The retort: Do you think when this child is an adult, their boss is going to treat them all nice if they screw up at their job?
The reality: Nope. I don’t. Although even in the area of industrial organizational psychology, the data is very clear that employees perform better and companies are more successful if the leadership culture is one of compassion alongside expectations and firmness. But remember, your child is not an adult. Your child is a child. With a child’s brain. And with all of the realities that come with an immature brain in terms of behavior and emotional regulation. See number (1) above and get on the program of growing them a brain that is going to help them sort out how to best conduct themselves in the workplace, and also, how to best manage their stress if they happen to have an asshole boss.
The retort: So you are trying to tell me that if my kid colors on all of my walls, I’m just supposed to love them and be all kind to them?
The reality: Compassionate responding and mindful parenting does not mean “Disneyland-party-time-no-rules-no-boundaries-no-expectations.” It just means the implementation of rules, boundaries and expectations with compassion. Hold the line. Of course hold the line. Children today are desperate for someone to be in charge. But for goodness sake be kind. See (2) above RE: brain development. And see (3) above RE: connection-based power. And then deal with this like the adult you are. Put the boundary in place. Regulate your child over any upset they might have as a result of that through kindness and compassion. Help your child get started on cleaning up the walls, support them in this work if they are little, or get it cleaned up yourself if they are too small yet to be part of this. And then move on. They didn’t color on your walls to spite you (unless you have created this kind of relationship with them – in which case, it is on you to fix that up like yesterday). They did it because it looked cool and their brain wasn’t able to hold onto “but maybe this was a bad idea” alongside “wow this looks super cool” and actually implement some impulse control around the wall-coloring. See (1) above regarding development of pre-frontal cortex.
The retort: If you treat kids like sensitive little weaklings, then they grow up to be sensitive little weaklings. I’m not doing that to my kid! My kid is going to know how to “take it on the chin” and “suck it up buttercup!”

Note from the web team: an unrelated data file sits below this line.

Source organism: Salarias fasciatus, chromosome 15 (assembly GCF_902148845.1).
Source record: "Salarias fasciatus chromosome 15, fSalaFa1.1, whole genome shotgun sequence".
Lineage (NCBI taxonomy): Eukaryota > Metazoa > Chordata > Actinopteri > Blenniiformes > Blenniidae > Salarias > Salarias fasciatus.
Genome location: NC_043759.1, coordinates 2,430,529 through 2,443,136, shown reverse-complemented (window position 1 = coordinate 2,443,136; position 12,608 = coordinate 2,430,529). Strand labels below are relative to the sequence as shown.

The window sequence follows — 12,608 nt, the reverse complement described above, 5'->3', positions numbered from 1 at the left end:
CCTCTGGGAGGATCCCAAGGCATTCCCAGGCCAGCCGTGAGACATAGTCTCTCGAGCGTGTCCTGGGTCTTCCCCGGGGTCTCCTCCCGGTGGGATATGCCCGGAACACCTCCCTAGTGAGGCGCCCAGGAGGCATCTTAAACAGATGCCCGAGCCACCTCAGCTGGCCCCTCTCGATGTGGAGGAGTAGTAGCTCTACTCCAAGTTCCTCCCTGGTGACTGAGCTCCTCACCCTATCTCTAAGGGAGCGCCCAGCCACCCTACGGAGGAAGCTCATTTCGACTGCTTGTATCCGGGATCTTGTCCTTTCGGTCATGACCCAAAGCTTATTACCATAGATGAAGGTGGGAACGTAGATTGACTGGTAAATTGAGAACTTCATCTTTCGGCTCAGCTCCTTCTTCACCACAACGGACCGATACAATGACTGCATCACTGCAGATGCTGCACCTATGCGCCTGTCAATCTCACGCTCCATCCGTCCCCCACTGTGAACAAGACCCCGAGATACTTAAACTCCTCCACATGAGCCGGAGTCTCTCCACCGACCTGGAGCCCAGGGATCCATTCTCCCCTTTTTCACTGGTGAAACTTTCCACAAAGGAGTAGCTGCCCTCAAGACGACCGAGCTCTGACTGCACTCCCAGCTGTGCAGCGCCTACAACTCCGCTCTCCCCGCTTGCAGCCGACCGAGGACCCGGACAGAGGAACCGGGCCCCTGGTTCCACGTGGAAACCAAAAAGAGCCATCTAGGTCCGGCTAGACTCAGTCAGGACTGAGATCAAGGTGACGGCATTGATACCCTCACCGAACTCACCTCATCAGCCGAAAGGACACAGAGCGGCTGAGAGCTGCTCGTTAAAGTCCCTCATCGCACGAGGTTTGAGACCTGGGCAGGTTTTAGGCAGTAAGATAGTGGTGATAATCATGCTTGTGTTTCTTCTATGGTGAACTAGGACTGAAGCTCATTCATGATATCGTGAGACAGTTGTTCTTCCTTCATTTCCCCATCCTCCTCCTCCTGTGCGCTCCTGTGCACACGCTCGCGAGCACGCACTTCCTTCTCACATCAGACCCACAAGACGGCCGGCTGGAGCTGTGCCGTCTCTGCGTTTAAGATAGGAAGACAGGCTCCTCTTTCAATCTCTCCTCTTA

The reality: Temperament is a real thing. Nature and nurture as operational forces acting on the path of development for your child are also real things. By design, some children are going to be more sensitive than other children. If you have a sensitive child in your care, it means you as a parent have an even more important job to do in order to help your child grow a really incredible brain that is going to be able to manage regulating around all of the very big feelings they are going to have to cope with in life due to their sensitivity. Remember, grow them to be hardy, not hardened (see (2) above). And be mindful of the reality that your sensitive child is going to take a little longer to grow a brain developed enough to help them manage all of the feels all of the time. It isn’t that they are lacking or broken. It is just that the demand on their brain is extraordinarily higher than that placed on a brain of a less sensitive child. So the sensitive child has to be more developed (which usually means older) before you will be able to see proof of their growing regulatory capacity through reduced frequency and/or intensity of behaviors.
The retort: That is exactly the same thing as helicopter parenting, and we all know that is bad for kids!
The reality: Parenting with compassion and kindness and in a way that is informed by the science of child development is not the same thing as “helicopter parenting.” Helicopter parenting – a very buzzy word in the parenting culture right now – is the kind of parenting style in which parents hover over their children, seeing to their every need and protecting them from all manner of hurts and disappointments. The concern seems to be that if you are doing this with your children, are you not doing your children a disservice and even robbing them of opportunities to develop confidence. The intrusiveness that comes with helicopter parenting is very unsettling for children. And typically, it is born of a parent’s fears and insecurities, which soon become the child’s own fears and insecurities. Do not mistake a parent’s insecure presence (the hoverer) with a parent’s compassionate care (the provider). The hoverer is worried, nervous, and uncertain, and prevents their child from ever having to come to terms with the things in life that simply cannot be. The provider is confident, all-knowing, and in charge, and supports the child in regulating around their upset in coming to terms with the things in life that cannot be. The hoverer’s actions are born of fear. The provider’s actions are born of confidence in knowing the needs of the child.
So if you think discipline without damage also means discipline without limits, boundaries or growth, think again. Discipline without damage is about ensuring you do right by your children according to the science of child development. Ensuring that you grow them a brain that is going to work well for them in the world. Ensuring that you nurture them so they have potential to manage the ups and downs of adulthood. Discipline without damage means compassionate caregiving that is scientifically proven to nurture development.